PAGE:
Figure 1: Screenshots of case discussion between young doctor in remote mission hospital and experienced senior consultants

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Young doctors comfortable with newly developed technology increasingly rely on digital and internet-based tools, especially smartphones for better communications.[5] They prefer using personal phone because it is convenient and time-saving.[6] Text messaging is a common method of communication among the current generation. Most young doctors perceive the benefit of using WhatsApp as a mode of communication and they recognize that its usage improves treatment and productivity with the practice of evidence-based medicine.[5],[6],[7],[8] The latest end-to-end encryption policy by WhatsApp has ensured a bolstered cybersecurity, ensuring that messages, photos, videos, voice messages, documents, and calls are securely transmitted in a bidirectional approach between the caller, receiver, or vice versa, making communication exclusively private as to face-to-face conversations.[9]

The use of mobile applications in medical and dental education has been shown to increase student participation, enhance the feedback process, and improve communication between student and tutor. Recently, there has been increased research into mobile learning (mLearning), and specifically the use of instant messaging services. Using WhatsApp Messenger, an instant messaging application, in the primary health-care centers setting, has demonstrated a number of benefits for undergraduate nurses. These include the usefulness of the application for integrating theory and clinical practice, increasing the availability of resources for test preparation, and providing a platform for clarification of uncertain aspects of the course.[10]

Research by Johnston et al. analyzed WhatsApp as a communication method among emergency surgery teams in a London hospital. Participants felt the app helped to “flatten hierarchy” amongst students, residents, and experienced consultants, enabling them all to actively contribute to discussions without inhibition.[11] Petruzzi and De Benedittis described their use of WhatsApp to share clinical oral medicine information. This involved WhatsApp being used by dentists, physicians, hygienists, and patients to submit images and questions. They concluded that multimedia messaging apps, such as WhatsApp, can support communication about oral conditions among clinicians and patients. Their experience showed that telemedicine consultation using WhatsApp can reduce geographic barriers in initial clinical consultations and encourage the significant majority of patients to pursue expert clinical examination.[12]

Learning is essentially a social activity, where people scaffold and extend each other's knowledge gain;[13] however, in recent years, new theories have emerged to explain distributed forms of learning that have been made possible through mobile technology and social media. Digital forms of scaffolding emerge where learners access new knowledge using personal devices.[14] The power differentials between experts and novices are also thought to be diminishing due to new and emerging forms of peer learning and knowledge production. Another emerging theory relates to the increasing mutability of knowledge in the digital age. Proposed by Siemens, “connectivism” suggests that knowledge now resides in the network as well as in the minds of those who use it. Learning is amplified and knowledge becomes more widely available as the network of people, tools, and connections strengthens. WhatsApp fulfills many of the requirements of this kind of learning, and its rising popularity—particularly among younger generations – assures it continues to be widely used in many forms of peer production and information dissemination.[15]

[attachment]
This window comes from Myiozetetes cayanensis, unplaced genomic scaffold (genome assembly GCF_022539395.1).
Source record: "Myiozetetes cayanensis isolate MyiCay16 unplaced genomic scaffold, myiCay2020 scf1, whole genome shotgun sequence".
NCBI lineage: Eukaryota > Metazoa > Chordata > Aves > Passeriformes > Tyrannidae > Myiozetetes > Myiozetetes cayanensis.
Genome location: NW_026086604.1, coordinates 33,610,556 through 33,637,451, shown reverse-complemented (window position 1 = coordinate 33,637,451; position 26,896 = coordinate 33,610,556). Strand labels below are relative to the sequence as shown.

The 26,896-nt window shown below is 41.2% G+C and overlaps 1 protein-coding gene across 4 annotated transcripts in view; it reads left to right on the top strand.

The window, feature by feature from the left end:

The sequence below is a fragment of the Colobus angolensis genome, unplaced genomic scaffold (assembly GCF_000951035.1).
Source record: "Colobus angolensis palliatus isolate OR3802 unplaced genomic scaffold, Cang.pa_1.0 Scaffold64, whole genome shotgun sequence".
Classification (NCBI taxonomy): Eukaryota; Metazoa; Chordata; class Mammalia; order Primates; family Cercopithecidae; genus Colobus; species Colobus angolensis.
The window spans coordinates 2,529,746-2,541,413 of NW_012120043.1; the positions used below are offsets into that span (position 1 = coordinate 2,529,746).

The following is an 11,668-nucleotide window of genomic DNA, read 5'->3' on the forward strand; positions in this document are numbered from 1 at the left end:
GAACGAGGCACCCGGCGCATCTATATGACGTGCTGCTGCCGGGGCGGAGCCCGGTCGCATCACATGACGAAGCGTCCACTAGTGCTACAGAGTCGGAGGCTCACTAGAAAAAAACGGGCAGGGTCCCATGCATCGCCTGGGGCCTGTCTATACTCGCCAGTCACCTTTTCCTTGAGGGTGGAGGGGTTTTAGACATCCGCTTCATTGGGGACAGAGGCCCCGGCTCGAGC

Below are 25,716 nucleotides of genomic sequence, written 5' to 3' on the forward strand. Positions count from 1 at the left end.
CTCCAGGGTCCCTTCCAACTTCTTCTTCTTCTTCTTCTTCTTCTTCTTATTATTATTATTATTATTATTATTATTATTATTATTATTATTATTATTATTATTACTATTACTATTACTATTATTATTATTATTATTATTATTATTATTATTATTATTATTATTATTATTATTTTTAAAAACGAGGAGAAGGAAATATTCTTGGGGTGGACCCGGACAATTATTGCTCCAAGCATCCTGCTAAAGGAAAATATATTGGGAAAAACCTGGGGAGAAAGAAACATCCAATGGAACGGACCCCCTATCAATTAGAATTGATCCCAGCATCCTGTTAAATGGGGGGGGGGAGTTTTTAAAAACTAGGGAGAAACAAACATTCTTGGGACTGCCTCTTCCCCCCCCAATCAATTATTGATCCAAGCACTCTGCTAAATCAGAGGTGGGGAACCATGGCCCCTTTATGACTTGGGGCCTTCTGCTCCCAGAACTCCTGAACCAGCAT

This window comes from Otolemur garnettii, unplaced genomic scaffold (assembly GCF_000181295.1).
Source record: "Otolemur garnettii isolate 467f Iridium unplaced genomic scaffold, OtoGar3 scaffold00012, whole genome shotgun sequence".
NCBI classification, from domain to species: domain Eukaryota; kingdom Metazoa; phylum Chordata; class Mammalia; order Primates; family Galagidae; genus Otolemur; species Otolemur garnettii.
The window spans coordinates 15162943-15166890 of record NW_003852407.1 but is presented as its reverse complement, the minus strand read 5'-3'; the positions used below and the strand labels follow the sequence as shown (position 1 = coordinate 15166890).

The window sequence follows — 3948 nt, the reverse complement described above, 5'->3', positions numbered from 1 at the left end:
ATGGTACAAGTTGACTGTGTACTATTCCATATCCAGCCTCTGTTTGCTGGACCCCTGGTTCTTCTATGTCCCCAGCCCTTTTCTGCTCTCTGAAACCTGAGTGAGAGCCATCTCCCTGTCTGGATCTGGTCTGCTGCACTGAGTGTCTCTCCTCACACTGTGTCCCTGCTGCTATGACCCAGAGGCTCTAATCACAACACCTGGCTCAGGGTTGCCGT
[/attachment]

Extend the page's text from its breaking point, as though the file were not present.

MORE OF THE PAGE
Knowledge that resides in a database needs to be connected with the right people in the right context to be classified as learning.[16] The rise of smartphones, tablets, and mobile apps such as WhatsApp is fulfilling this exact ideology by providing learning and collaboration opportunities between health professionals and by peer-to-peer support which is helping young doctors in mission hospitals to deliver world-class patient care.

Acknowledgment

We would like to acknowledge the creator of “Chrisdents Kerala & Me” WhatsApp group Dr. Gingu Koshy George as well as all admins and members who socialize as well as lend out a helping hand to people in need.

Financial support and sponsorship

Nil.

Conflicts of interest

There are no conflicts of interest.



 
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[PUBMED]  [Full text]  
4.
World Health Organization. m-Health: New Horizons for Health through Mobile Technologies. Geneva: World Health Organization; 2011. Available from: http://www.who.int/goe/publications/goe_mhealth_web.pdf. [Last accessed on 2017 Dec 01].  Back to cited text no. 4
    
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Johnston MJ, King D, Arora S, Behar N, Athanasiou T, Sevdalis N, et al. Smartphones let surgeons know WhatsApp: An analysis of communication in emergency surgical teams. Am J Surg 2015;209:45-51.  Back to cited text no. 11
    
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Petruzzi M, De Benedittis M. WhatsApp: A telemedicine platform for facilitating remote oral medicine consultation and improving clinical examinations. Oral Surg Oral Med Oral Pathol Oral Radiol 2016;121:248-54.  Back to cited text no. 12